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Is Sig 1911 frame differ between 9 mm and 45 ACP


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Jim, 9mm and 45 slide stops are different, as are the ejectors.  If you don't mind swapping these parts out every time you change uppers, you are good to go.  You do not need a ramped barrel for 9mm standard ammo.  Thousands of people shoot them every day.  If it was at all dangerous, absolutely no one would be making standard 9mm barrels.


I question the wisdom of buying a Sig 1911 45 frame and then going to the expense of having a new top end fit to it.  By the time you got done the cost would be the same, or nearly so, of buying a good 9mm 1911.  You still see new Springfield Armory Range Officers in 9mm for $700.

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Before you do any of the following (which I would do anyway), make sure your overtravel adjustment is not the cause of the problem.  To much and stuff rubs.  Back the screw out at least one complete turn and see it the reset is less grinchy.  If it still is, back it out another turn.  If you are still not happy with it, do the following.


As far as I know you cannot adjust the reset point without changing internals.  Even then it would only be by a tad.  You can do a complete trigger job and series 80 polish.  Everyone complains about the trigger pull on the Sig Max.  Fortunately, they come with good internals so a little work will make them perfect.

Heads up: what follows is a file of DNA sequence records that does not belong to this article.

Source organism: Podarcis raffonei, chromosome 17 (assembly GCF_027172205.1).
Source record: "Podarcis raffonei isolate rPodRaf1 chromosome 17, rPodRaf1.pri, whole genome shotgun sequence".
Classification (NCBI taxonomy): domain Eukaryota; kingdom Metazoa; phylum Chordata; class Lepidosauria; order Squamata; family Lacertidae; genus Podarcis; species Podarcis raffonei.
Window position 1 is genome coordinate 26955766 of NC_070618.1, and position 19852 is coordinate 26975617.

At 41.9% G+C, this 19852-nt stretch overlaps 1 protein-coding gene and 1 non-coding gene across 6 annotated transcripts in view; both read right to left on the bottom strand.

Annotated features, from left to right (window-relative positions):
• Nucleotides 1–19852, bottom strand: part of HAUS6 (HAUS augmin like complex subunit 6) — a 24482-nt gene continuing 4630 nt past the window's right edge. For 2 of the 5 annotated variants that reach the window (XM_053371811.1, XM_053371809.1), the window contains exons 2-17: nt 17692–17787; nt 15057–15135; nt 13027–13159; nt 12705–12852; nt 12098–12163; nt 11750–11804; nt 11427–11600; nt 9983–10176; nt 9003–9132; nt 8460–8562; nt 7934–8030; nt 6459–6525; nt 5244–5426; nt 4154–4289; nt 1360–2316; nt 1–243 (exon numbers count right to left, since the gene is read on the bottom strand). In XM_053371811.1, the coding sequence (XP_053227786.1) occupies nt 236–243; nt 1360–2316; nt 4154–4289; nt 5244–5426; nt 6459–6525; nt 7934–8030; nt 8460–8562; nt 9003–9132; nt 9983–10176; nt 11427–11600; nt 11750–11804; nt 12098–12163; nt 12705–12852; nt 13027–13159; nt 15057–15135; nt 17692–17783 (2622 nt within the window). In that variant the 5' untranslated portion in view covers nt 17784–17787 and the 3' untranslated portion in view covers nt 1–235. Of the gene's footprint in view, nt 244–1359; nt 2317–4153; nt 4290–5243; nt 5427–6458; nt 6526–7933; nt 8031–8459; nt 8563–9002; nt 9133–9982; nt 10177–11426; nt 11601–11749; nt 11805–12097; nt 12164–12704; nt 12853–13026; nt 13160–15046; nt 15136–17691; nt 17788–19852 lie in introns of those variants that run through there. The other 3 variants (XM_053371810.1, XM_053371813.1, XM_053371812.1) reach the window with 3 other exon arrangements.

Disassemble the gun.  Polish everything.  Use a Brownell's trigger track stone to stone the trigger ways.  Use the stone to polish the sides of the trigger shoe channel.  Polish the sides of the trigger bow.  While I'm at it I polish the sides of the hammer to make sure there are no high spots.  Next polish the series 80 parts, especially the plunger.


Next comes the hard part.  You have to make sure the sear and hammer engagement is correct, and the sear nose profile is correct.  That is hard to do without special alignment pins and magnification.  Before you go out and buy this stuff, use as much magnification as you have to inspect the sear nose and the hammer hooks.  If they look good, mark the hammer hooks with Dykem or a magic marker.  Reassemble the gun and adjust the left and center legs of the sear spring for a three pound pull.  dry fire a dozen times and disassemble.  Inspect the hammer hooks and shelf.  If the marking has been removed evenly you are good to go.  Adjust the sear spring legs to give you the take up weight you want and the sear pressure.  Those two combine to give you your trigger weight.  Make sure your pretravel and overtravel are set correctly.


I would do this on any new Sig I bought.  My Tacops came from the custom shop, and I still hard to go through this process to get a perfect 2 lb trigger pull while retaining the series 80 parts.

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6 hours ago, zzt said:


Thank you very much again.